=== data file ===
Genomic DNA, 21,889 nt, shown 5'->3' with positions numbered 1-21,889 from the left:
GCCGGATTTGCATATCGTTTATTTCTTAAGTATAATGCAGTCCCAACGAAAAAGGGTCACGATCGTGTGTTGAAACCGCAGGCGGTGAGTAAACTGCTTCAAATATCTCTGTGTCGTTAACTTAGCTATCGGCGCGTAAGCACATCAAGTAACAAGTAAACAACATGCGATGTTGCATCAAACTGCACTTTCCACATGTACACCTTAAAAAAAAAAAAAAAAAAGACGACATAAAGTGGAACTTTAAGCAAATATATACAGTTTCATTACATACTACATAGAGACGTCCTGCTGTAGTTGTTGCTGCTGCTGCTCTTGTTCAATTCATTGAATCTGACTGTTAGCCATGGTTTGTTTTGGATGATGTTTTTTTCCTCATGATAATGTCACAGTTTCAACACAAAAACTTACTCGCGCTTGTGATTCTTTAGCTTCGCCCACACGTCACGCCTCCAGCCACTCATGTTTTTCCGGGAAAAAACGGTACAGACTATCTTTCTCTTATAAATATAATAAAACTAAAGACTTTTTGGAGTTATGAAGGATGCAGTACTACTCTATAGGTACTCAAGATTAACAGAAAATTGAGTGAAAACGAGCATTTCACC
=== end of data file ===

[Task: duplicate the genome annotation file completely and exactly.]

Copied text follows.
Genomic DNA, 21,889 nt, shown 5'->3' with positions numbered 1-21,889 from the left:
GCCGGATTTGCATATCGTTTATTTCTTAAGTATAATGCAGTCCCAACGAAAAAGGGTCACGATCGTGTGTTGAAACCGCAGGCGGTGAGTAAACTGCTTCAAATATCTCTGTGTCGTTAACTTAGCTATCGGCGCGTAAGCACATCAAGTAACAAGTAAACAACATGCGATGTTGCATCAAACTGCACTTTCCACATGTACACCTTAAAAAAAAAAAAAAAAAAGACGACATAAAGTGGAACTTTAAGCAAATATATACAGTTTCATTACATACTACATAGAGACGTCCTGCTGTAGTTGTTGCTGCTGCTGCTCTTGTTCAATTCATTGAATCTGACTGTTAGCCATGGTTTGTTTTGGATGATGTTTTTTTCCTCATGATAATGTCACAGTTTCAACACAAAAACTTACTCGCGCTTGTGATTCTTTAGCTTCGCCCACACGTCACGCCTCCAGCCACTCATGTTTTTCCGGGAAAAAACGGTACAGACTATCTTTCTCTTATAAATATAATAAAACTAAAGACTTTTTGGAGTTATGAAGGATGCAGTACTACTCTATAGGTACTCAAGATTAACAGAAAATTGAGTGAAAACGAGCATTTCACC